Gut Healing

What Is The Gut-Brain Axis?

And how it affects your mood, appetite, and digestion.

Share on Facebook Share on Twitter Share on E-mail
Reading Time: 5 minutes

Most people are familiar with the brain-heart connection, but what about the gut-brain axis? This little-known term refers to the communication between the gut and brain, and it’s an important one to understand if you’re on a healing journey. 

Your gut and your brain are much more closely linked than you might think. While you were in utero, the brain and the gut were one, then divided to create individual systems. The next thing to form and connect the two was the central nervous system, also called the vagus nerve, or vagal nerve. 

We call the Vagus nerve bundle that connects the brain to the gut, “the gut-brain axis,” and it is in constant bidirectional communication. The information that travels up to the brain is about 80-90% of information gathered in the gut, however, 10-20% of information from the brain also travels down to our gut. 

The gut-brain axis is responsible for controlling mood, appetite, and digestion, and helps in decisions making, so optimizing its function is key to feeling your best. There are a number of things you can do to support the gut-brain axis like eating nutritious foods, getting enough sleep, and enjoying time outdoors, but often overlooked is the emotional and mental work that helps foster a sense of safety so the body, the mind, and the gut feel at ease. 

What Are the Benefits of a Healthy Gut-Brain Axis?

The gut-brain axis has a huge effect on a number of aspects of our health. While we of course know that it affects our digestion and our weight, it also helps to control our immune system, sending out antibodies when needed to all areas of our body. Additionally, it has an impact on our mental health and our hormones. So if you’re struggling with hormone issues, your gut may be the first place you want to look.

What Happens When the Gut-Brain Axis Is Miscommunicating?

Miscommunications along the gut-brain axis can lead to a number of issues including stomach discomfort, brain fog, anxiety, depression, lack of feeling, and IBS. In fact, 50%+ of IBS is actually a stress gut-brain axis issue.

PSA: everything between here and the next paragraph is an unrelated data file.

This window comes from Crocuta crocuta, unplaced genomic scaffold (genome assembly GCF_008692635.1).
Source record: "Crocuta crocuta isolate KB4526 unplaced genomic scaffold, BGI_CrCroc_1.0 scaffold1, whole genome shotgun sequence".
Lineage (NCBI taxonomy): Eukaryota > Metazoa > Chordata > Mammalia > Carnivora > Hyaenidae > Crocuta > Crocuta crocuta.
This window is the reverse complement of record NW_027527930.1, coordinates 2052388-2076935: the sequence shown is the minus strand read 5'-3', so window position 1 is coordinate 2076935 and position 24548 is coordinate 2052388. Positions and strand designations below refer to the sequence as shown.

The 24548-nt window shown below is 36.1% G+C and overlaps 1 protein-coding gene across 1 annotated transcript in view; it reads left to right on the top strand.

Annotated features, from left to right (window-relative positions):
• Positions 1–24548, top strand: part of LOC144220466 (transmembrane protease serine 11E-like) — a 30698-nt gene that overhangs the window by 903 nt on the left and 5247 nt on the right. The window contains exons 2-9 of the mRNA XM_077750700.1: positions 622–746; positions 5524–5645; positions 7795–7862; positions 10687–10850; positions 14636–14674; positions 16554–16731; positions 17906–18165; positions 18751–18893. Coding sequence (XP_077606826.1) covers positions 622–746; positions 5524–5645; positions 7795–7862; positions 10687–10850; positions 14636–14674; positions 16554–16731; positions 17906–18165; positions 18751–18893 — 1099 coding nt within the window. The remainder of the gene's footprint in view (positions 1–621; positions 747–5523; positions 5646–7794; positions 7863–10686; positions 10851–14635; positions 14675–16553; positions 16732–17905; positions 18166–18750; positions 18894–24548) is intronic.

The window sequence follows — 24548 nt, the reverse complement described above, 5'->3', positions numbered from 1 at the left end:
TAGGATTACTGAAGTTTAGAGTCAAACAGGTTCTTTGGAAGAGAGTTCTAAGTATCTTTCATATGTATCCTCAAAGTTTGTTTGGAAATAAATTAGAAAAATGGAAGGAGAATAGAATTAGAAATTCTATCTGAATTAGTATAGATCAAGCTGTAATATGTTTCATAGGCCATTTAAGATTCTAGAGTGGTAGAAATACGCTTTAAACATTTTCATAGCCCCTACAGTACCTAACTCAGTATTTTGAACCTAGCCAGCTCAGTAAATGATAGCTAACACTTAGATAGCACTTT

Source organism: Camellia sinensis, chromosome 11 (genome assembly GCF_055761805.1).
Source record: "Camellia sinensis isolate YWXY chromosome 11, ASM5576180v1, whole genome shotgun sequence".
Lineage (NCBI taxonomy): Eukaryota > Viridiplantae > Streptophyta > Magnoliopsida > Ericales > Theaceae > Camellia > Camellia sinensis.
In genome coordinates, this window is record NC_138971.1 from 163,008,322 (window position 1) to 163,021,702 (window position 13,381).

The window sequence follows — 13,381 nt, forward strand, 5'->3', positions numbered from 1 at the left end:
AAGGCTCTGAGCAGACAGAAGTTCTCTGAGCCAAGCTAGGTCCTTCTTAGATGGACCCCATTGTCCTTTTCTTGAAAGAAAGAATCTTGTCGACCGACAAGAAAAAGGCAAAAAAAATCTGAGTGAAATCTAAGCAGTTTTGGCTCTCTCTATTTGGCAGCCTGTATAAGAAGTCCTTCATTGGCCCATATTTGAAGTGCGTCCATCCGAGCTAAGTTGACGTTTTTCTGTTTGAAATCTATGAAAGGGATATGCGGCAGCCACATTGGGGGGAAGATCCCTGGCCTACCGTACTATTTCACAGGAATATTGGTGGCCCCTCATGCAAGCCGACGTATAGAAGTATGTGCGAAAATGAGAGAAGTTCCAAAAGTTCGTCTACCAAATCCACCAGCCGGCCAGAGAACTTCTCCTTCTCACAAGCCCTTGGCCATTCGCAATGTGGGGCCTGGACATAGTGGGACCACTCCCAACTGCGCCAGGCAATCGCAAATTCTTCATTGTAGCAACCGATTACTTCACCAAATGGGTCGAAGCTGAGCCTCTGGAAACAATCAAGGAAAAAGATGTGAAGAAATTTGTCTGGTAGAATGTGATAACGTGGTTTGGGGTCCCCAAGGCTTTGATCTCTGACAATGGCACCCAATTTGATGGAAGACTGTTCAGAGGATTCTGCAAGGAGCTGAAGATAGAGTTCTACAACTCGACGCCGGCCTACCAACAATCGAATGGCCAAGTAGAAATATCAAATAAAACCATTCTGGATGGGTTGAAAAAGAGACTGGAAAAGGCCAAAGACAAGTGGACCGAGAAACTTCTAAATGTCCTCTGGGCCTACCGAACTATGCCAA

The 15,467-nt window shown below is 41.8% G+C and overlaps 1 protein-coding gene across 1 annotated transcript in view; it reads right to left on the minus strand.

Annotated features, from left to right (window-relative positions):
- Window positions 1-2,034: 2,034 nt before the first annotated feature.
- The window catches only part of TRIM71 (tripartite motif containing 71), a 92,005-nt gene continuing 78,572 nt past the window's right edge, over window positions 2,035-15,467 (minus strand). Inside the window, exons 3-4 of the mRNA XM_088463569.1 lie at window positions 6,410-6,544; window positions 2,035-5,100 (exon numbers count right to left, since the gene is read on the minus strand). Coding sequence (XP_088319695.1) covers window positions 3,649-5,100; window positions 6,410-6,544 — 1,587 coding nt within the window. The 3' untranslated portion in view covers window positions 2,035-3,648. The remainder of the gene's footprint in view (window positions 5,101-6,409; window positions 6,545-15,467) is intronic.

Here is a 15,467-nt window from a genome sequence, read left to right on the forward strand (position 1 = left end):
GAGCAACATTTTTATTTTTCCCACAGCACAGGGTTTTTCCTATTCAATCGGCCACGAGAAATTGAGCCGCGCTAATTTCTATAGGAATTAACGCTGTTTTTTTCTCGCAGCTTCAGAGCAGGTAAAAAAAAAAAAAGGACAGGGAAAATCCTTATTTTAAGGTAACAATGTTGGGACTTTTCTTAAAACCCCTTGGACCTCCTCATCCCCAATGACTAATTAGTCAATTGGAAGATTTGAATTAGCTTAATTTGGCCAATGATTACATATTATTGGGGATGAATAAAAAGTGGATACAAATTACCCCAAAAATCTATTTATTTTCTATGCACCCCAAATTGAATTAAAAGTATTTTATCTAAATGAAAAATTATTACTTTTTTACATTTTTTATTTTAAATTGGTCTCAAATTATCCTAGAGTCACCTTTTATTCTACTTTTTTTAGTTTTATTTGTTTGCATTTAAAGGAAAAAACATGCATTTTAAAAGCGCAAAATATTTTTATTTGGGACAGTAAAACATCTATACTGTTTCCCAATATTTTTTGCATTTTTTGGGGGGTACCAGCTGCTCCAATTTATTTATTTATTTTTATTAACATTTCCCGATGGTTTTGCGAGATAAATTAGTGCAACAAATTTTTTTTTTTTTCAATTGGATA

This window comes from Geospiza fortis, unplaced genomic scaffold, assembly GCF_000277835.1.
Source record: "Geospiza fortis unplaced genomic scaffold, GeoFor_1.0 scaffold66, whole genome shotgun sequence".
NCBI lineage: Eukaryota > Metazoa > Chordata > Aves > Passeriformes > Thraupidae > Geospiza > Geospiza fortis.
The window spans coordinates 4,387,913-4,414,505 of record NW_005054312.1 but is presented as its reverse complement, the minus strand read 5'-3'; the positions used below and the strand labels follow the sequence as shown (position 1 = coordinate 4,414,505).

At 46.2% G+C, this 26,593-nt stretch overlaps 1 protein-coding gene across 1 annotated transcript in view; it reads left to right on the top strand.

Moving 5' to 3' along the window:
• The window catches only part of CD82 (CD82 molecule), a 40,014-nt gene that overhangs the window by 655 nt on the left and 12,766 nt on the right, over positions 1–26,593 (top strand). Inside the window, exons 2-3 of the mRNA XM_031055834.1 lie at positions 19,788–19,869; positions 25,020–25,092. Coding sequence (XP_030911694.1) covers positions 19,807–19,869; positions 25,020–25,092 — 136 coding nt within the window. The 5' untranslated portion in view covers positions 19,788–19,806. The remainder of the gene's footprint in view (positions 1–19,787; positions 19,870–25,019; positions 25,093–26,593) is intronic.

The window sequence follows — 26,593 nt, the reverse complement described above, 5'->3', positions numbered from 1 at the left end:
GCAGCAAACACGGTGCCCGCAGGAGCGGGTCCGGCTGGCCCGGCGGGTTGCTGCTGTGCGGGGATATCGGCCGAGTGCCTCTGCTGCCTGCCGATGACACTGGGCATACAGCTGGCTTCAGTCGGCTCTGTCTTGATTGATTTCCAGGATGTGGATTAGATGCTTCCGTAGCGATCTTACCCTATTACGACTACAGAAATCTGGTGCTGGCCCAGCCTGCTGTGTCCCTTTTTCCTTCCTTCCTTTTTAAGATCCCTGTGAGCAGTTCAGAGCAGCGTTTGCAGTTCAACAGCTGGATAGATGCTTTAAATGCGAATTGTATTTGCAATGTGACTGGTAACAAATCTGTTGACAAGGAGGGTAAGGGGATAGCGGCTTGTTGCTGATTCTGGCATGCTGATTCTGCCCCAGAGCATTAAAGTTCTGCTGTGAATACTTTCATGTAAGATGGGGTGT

Gut-brain miscommunication can also cause a loss of intuition and difficulty making decisions. Studies have shown that people with disordered eating either in the past or present, have gut-brain axis disruption or a lack of introspective awareness. This means that they can’t feel basic cues from their bodies such as hunger or fullness. What’s more surprising, however, is that they can’t necessarily feel all their emotions or intuition. 

Want to find out more about disordered eating and the gut-brain axis?

How Can You Keep the Gut-Brain Axis Healthy?

There are a few different things we need to keep in mind when looking at the health of the gut-brain axis. Many of these points have a domino effect on others, so as you clean up one area of your health, others may follow suit without you even noticing. 

Work on Your Vagal Tone

  • There are a variety of different exercises we can do to strengthen the sensitivity of our vagus nerve. We call this sensitivity “vagal tone” and it works just like toning a muscle through exercise. Vagal tone exercises include humming, specific eye movements, breathwork, cold immersion therapy, and yoga. When we stimulate the vagal nerve through these exercises we reconnect and reinforce neural pathways in our brain and nervous system. It’s like cleaning up the superhighway for faster MindBody connection.